PRESIDENT Edgar Lungu says he has no more time for fruitless talk and meaningless politicking.
Speaking in Kasama this morning during the launch of oil explorations by Tullow in Northern and Luapula provinces, President Lungu said he had a job to do.
He said when doomsayers and other unpatriotic elements seek to undermine Zambia by purveying falsehoods in some foreign media outlets, their credible response to “their lies” must be investments such as the oil explorations.
“When they say Zambia is unsuitable for business and politics, please show them the Tullow example,” President Lungu said.
He said he was committed to an all-inclusive development agenda that spoke to the interests of all Zambians.
That’s why I want to use this opportunity to urge all my colleagues in Cabinet in all functionaries in our great party, the PF, to focus our eyes on the ball,
President Lungu said.
Let them talk and let us work. We have just clocked a year since the people gave us a clear mandate to govern. We shall not let them down. Let me make it clear that both in and outside government, I have no more time for fruitless talk and meaningless politicking. I have got a job to do.
He said the launch of a full tensiometer gravity survey represented a key milestone for oil and gas exploration in Zambia.
“It is the first survey of its kind to be carried out in our country and we hope it heralds the emergence of a Zambian petroleum industry, which will significantly boost our efforts to diversify the economy and create jobs,” President Lungu said.
He said Zambia had a long history in copper mining, upon which the economy had been dependent.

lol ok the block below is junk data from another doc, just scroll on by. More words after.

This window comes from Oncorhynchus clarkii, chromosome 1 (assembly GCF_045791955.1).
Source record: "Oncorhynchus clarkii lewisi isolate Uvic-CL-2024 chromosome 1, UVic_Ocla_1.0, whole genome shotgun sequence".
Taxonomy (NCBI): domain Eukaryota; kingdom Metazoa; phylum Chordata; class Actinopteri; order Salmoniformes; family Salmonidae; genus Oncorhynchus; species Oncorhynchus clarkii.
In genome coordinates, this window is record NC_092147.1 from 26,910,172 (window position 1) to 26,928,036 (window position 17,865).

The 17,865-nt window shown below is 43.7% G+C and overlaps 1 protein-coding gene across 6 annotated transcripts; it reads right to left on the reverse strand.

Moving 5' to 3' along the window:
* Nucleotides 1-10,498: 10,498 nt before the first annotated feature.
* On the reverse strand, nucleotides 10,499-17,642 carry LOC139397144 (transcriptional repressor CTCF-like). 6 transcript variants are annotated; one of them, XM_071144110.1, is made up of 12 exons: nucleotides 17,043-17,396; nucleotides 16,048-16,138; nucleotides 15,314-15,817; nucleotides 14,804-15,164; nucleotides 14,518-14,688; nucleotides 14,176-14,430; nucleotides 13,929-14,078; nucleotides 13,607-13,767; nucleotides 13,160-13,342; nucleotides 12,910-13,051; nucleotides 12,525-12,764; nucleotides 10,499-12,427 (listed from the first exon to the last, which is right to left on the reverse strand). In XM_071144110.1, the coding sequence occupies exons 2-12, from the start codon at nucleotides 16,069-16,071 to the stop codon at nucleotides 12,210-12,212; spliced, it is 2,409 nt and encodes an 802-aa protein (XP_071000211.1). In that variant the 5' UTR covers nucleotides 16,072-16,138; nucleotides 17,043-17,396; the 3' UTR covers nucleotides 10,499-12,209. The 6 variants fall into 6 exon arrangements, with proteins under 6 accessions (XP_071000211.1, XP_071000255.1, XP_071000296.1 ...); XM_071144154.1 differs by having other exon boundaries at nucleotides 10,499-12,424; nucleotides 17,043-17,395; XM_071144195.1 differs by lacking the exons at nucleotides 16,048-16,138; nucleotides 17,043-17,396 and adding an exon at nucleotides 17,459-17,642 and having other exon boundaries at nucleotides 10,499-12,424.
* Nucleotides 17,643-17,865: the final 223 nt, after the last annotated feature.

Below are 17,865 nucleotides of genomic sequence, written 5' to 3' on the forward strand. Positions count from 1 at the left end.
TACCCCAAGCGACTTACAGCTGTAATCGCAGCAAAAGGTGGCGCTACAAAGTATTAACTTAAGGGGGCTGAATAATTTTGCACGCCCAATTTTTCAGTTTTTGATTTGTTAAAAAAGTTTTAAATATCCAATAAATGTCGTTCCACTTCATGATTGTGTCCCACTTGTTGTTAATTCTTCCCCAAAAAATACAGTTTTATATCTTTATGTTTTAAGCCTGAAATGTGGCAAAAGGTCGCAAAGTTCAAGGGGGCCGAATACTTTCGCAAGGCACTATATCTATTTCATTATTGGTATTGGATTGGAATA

President Lungu said his government had set a clear agenda to diversify the economy beyond copper and to realise value for the country’s other natural resources in a way that was transparent, sustainable and delivered positive impact.
“The growth of an oil and gas sector is a key pillar of our diversification policy and my government is working hard to create the necessary regulatory and fiscal measures to guide the development of this sector to ensure it unlocks value for all our people,” he said.
“I do not say this lightly. We know that to create a new industry – the petroleum industry – is ambitious. To decide to do so in a way which is transformational for the many and not the few and which future generations can thank us for, is far from easy. However, it is the only way we will progress as a nation.”
President Lungu said attracting committed partners who understood and shared his government’s development vision was the right thing to do.
He said he was delighted that Tullow Oil was not just committing to major capital investment in Zambia, but was managing its presence in the country responsibly, ethically and sustainably.
“Listed on the London, Irish and Ghanaian stock exchanges, Tullow oil has built an enviable track record in oil and gas discoveries in Ghana in 2016, and major discoveries in Uganda and Kenya. They have a proven record and the appropriate skills and experience to help us realise the value of our natural resources, grow our economy and transform livelihoods,” President Lungu said. “Oil and gas development can and should be a game changer for any country – particularly a fast industrialising economy such as Zambia.”
He said the launch also marked a major milestone in his government’s efforts to attract foreign investment, build local capacity and enable technology transfer.
President Lungu noted that by partnering with a Zambian company – Geo Petroleum Ltd – to develop the asset, Tullow was creating local jobs and strengthening Zambia’s human capital.
“My government considers investors as partners in development. We welcome qualified, reputable and experienced companies who share our development vision and we actively invite such partners to invest in Zambia,” said President Lungu.
“Let me therefore take this opportunity to publicly assure Tullow and other petroleum exploration companies that my government will complete the revision of legislation for the petroleum industry to create clarity and to establish a conducive and fair regulatory environment.”